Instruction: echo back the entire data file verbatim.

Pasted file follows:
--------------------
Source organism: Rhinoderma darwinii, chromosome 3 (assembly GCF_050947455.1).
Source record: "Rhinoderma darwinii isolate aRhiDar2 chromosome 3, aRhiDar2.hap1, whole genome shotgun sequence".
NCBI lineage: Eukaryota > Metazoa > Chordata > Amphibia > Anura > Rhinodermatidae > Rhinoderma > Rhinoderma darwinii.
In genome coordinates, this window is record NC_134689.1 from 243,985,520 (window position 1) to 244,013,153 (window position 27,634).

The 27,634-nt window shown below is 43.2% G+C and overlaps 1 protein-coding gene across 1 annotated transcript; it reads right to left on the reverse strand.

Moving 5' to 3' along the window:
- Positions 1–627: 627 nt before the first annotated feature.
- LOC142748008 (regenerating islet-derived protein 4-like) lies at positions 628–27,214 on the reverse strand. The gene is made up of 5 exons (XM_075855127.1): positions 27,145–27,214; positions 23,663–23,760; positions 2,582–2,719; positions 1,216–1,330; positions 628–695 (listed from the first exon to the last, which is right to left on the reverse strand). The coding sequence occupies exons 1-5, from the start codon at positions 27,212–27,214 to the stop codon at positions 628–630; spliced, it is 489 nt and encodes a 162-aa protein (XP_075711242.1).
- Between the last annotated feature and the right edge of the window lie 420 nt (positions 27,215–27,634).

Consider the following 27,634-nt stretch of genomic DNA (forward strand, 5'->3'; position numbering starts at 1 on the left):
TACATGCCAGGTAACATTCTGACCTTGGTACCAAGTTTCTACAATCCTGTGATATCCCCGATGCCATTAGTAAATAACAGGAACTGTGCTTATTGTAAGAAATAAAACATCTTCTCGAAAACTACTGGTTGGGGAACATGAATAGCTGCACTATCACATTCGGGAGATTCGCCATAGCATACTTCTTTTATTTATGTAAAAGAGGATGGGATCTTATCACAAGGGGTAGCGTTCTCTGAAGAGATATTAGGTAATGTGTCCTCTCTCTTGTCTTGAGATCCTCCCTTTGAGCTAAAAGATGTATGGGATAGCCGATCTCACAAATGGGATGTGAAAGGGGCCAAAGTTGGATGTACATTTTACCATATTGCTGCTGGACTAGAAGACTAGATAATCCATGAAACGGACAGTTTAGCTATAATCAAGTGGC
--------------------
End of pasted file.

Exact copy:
Source organism: Rhinoderma darwinii, chromosome 3 (assembly GCF_050947455.1).
Source record: "Rhinoderma darwinii isolate aRhiDar2 chromosome 3, aRhiDar2.hap1, whole genome shotgun sequence".
NCBI lineage: Eukaryota > Metazoa > Chordata > Amphibia > Anura > Rhinodermatidae > Rhinoderma > Rhinoderma darwinii.
In genome coordinates, this window is record NC_134689.1 from 243,985,520 (window position 1) to 244,013,153 (window position 27,634).

The 27,634-nt window shown below is 43.2% G+C and overlaps 1 protein-coding gene across 1 annotated transcript; it reads right to left on the reverse strand.

Moving 5' to 3' along the window:
- Positions 1–627: 627 nt before the first annotated feature.
- LOC142748008 (regenerating islet-derived protein 4-like) lies at positions 628–27,214 on the reverse strand. The gene is made up of 5 exons (XM_075855127.1): positions 27,145–27,214; positions 23,663–23,760; positions 2,582–2,719; positions 1,216–1,330; positions 628–695 (listed from the first exon to the last, which is right to left on the reverse strand). The coding sequence occupies exons 1-5, from the start codon at positions 27,212–27,214 to the stop codon at positions 628–630; spliced, it is 489 nt and encodes a 162-aa protein (XP_075711242.1).
- Between the last annotated feature and the right edge of the window lie 420 nt (positions 27,215–27,634).

Consider the following 27,634-nt stretch of genomic DNA (forward strand, 5'->3'; position numbering starts at 1 on the left):
TACATGCCAGGTAACATTCTGACCTTGGTACCAAGTTTCTACAATCCTGTGATATCCCCGATGCCATTAGTAAATAACAGGAACTGTGCTTATTGTAAGAAATAAAACATCTTCTCGAAAACTACTGGTTGGGGAACATGAATAGCTGCACTATCACATTCGGGAGATTCGCCATAGCATACTTCTTTTATTTATGTAAAAGAGGATGGGATCTTATCACAAGGGGTAGCGTTCTCTGAAGAGATATTAGGTAATGTGTCCTCTCTCTTGTCTTGAGATCCTCCCTTTGAGCTAAAAGATGTATGGGATAGCCGATCTCACAAATGGGATGTGAAAGGGGCCAAAGTTGGATGTACATTTTACCATATTGCTGCTGGACTAGAAGACTAGATAATCCATGAAACGGACAGTTTAGCTATAATCAAGTGGC